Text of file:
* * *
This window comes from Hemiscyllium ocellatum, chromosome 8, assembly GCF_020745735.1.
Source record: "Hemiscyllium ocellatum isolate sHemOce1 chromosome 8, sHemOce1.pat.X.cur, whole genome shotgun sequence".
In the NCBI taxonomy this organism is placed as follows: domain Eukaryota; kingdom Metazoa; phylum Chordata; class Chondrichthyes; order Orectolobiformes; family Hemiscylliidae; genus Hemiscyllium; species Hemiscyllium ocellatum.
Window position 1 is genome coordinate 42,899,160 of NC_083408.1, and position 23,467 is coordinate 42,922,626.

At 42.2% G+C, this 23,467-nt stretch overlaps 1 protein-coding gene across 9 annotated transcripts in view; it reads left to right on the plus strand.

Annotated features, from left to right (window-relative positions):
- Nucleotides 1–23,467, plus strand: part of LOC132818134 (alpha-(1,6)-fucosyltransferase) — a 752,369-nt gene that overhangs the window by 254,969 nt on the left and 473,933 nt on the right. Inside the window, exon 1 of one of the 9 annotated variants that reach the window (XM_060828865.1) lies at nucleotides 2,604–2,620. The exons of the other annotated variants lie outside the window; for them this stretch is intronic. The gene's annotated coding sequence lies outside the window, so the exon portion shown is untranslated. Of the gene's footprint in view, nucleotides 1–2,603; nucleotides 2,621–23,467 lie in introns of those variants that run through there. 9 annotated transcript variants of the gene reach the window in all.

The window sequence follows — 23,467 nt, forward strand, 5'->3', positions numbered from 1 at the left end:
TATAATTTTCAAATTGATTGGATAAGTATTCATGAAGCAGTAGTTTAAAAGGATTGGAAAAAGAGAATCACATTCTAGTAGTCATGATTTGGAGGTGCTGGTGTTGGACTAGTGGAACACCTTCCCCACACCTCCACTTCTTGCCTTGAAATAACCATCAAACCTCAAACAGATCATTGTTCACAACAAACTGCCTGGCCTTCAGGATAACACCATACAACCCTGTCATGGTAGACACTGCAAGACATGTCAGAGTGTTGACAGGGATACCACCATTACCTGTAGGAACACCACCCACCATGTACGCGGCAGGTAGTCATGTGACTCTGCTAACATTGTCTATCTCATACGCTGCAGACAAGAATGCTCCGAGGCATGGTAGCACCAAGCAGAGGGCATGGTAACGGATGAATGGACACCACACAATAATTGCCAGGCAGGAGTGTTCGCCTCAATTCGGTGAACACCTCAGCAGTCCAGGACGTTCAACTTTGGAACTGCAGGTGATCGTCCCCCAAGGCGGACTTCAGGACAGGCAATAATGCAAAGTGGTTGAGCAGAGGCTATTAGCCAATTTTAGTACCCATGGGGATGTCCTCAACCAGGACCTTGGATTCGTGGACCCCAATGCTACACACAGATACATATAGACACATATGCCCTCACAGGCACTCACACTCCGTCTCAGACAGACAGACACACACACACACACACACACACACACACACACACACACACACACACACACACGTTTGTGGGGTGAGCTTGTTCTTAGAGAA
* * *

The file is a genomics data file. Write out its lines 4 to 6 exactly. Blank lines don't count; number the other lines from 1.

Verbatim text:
Window position 1 is genome coordinate 42,899,160 of NC_083408.1, and position 23,467 is coordinate 42,922,626.

At 42.2% G+C, this 23,467-nt stretch overlaps 1 protein-coding gene across 9 annotated transcripts in view; it reads left to right on the plus strand.

Annotated features, from left to right (window-relative positions):